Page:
At Tripoli University, young students returning to their classes in the post-Gaddafi era are still coming to terms with their newfound political freedoms.
“We only talk politics now,” says Aya Krema, a student sitting among her friends in the university’s law faculty. “Before we just had [Gaddafi’s] green book, but now we are free to speak about everything.”
Both the students and their teachers, long forced to peddle Gaddafi propaganda in lectures, are optimistic about Libya’s planned transition to democratic government.
“Now the students are thinking in a different way, they are looking forward to building a democracy,” says Mansour al-Fitir, a lecturer in law. “I try to encourage them to form small political groups, but it’s a big challenge when you’re starting with very little knowledge.”
Libya and its interim leaders face a huge challenge in preparing for the transition to democracy.
The country has not seen any recognisable form of national election since the 1960s, unlike its neighbours Tunisia and Egypt where the questionable elections at least gave the veneer of legitimacy to their autocratic regimes.
But under a timetable set out by Libya’s National Transitional Council (NTC), the first elections are due to be held in less than six months to appoint a constitution-writing body. Full multi-party elections are scheduled for 2013.
In that time, democratic institutions, non-existent under the previous regime, must be built from the ground up. The public, most of whom are voting for the first time, have to learn quickly about political parties, constitutions and voting.
This must take place against a backdrop of Libya’s still-precarious security situation in which serious questions are being asked of the central government’s credibility and influence, particularly outside the capital Tripoli and among the dozens of regional militia who have yet to lay down their arms.
In recent weeks, lists of political parties have been circulated to the media, but it remains unclear how organised they are, and there is little recognition of them among Libyan people. Even among the enthusiastic Tripoli students, few could name any politicians beyond the high-profile head of the NTC, Mustafa Abdel Jalil.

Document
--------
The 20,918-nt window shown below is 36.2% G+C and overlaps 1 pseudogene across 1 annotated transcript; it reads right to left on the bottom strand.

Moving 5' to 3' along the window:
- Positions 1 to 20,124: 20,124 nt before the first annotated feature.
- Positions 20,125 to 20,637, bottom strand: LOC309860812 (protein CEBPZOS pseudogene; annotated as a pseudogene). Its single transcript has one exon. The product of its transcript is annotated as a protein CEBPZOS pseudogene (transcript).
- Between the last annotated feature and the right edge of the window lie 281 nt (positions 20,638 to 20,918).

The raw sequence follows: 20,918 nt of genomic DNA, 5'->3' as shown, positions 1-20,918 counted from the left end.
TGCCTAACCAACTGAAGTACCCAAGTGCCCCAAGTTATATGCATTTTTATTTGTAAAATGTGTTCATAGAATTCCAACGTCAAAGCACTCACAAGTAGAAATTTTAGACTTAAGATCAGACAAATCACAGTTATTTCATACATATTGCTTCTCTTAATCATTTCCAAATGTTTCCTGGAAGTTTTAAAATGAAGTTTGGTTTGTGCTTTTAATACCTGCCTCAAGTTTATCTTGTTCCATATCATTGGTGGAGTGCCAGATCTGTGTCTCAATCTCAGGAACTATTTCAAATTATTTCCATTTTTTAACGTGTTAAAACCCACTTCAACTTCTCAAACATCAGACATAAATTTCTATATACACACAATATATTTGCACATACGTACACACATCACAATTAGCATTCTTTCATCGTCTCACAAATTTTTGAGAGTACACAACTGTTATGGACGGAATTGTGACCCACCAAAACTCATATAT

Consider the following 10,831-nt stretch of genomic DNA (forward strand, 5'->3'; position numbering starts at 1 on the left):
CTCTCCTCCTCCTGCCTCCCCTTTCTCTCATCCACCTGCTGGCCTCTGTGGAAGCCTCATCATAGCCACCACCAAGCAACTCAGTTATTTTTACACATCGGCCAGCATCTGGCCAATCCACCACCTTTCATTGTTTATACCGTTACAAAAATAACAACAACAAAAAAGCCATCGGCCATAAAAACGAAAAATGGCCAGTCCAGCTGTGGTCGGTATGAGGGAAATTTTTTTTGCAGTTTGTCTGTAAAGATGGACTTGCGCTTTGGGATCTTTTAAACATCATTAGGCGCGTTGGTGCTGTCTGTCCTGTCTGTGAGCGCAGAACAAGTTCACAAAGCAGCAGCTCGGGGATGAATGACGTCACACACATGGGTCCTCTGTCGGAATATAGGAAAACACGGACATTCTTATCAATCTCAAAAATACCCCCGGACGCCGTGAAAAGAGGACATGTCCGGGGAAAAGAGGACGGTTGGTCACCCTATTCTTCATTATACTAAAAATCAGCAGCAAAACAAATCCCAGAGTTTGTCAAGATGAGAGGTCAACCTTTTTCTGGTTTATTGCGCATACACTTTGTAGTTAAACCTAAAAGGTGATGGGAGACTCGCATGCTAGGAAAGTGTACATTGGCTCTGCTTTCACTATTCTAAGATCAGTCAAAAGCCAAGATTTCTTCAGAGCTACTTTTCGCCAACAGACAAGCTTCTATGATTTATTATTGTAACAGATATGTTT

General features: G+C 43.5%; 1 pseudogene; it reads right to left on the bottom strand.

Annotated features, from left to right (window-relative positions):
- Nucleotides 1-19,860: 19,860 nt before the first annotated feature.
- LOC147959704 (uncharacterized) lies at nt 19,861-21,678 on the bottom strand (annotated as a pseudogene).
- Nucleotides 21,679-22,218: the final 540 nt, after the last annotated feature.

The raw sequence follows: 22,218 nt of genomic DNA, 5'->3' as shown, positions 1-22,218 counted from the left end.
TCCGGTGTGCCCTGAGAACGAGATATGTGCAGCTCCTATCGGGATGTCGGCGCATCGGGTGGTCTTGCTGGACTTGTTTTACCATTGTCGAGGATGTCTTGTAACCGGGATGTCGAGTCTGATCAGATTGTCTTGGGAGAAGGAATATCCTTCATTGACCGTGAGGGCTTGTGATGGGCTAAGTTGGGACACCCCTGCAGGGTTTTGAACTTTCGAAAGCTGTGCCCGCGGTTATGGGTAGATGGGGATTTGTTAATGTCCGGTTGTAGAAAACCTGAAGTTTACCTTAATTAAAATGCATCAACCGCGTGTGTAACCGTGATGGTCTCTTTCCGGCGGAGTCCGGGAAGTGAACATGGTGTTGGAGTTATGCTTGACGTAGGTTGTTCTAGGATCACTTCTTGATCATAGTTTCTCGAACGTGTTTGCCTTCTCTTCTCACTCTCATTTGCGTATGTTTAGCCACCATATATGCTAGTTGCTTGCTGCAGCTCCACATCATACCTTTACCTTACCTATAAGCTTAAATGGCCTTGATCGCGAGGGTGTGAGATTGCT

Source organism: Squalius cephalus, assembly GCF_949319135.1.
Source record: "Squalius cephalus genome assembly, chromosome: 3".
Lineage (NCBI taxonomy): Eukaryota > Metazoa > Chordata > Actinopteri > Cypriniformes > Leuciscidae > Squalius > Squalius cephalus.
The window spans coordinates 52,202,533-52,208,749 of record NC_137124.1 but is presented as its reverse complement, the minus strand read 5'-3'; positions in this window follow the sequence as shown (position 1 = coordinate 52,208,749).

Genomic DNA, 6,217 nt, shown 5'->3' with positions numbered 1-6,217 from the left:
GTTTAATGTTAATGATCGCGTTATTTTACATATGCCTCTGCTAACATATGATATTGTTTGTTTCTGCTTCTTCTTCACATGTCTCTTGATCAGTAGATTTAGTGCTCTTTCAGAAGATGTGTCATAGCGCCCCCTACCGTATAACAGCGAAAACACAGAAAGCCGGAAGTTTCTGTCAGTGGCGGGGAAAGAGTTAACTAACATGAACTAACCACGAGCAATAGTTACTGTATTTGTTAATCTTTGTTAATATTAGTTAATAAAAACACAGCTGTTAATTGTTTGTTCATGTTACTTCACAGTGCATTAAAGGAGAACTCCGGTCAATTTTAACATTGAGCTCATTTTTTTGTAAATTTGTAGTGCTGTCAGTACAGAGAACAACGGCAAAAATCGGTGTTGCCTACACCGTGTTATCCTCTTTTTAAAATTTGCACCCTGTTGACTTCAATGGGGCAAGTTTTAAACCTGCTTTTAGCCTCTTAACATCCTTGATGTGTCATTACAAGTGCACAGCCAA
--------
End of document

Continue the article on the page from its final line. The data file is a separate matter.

“This is a culture that has been in political ignorance for more than 40 years,” says Khalifa Shakreen, a lecturer in political sciences at Tripoli University. “There is a total lack of awareness among the people that elections are going to happen, and you have to build the institutions from nothing. It’s a huge task to perform in a limited time and in a very chaotic situation.”
Despite those concerns, the man charged with preparing Libya for those elections is in an optimistic mood.
Abdurrahim al-Keib used to be an exiled professor of electrical engineering, but is now Libya’s latest interim Prime Minister. Barring major security problems, Mr Keib says, the elections deadline will be met.
“You can never be 100% ready, but we are serious about that deadline and based on what I see and feel, I’m very optimistic that we’ll meet it,” he said, sitting in the plush offices that once housed Gaddafi’s loyal ministers.
He rejected suggestions that Libyans are unprepared: “Gaddafi used to say ‘people are not ready for democracy’. He said that for 42 years, and I have never believed it.”
But security remains the biggest threat to the election plans. Last month, Bani Walid, once a stronghold of Gaddafi loyalists, appeared to fall out of the NTC’s control, underlying the weakness of its authority in a country without a functioning police force or national army.
Criticism of the government is growing, with protestors even storming the offices of the NTC in Benghazi to express their frustration with the slowness of progress following the liberation of Libya last year.
Cities that currently exist almost as independent states are losing patience too – Misrata, which sits between Tripoli and Benghazi, is even talking about holding its own local elections without the consent of the central government.
Analysts say the government is fearful of delaying the transition to democracy in case it is accused of attempting to make a grab for power, as military is accused of in Egypt. But they warn that rushing into elections before the country is ready could be disastrous.
“[Imposing a deadline] was a huge mistake,” said Mr Shakreen. “You can’t rebuild a country in six months. If the transition to democracy fails, it could be a disappointing way to begin the new post-Gaddafi era.”
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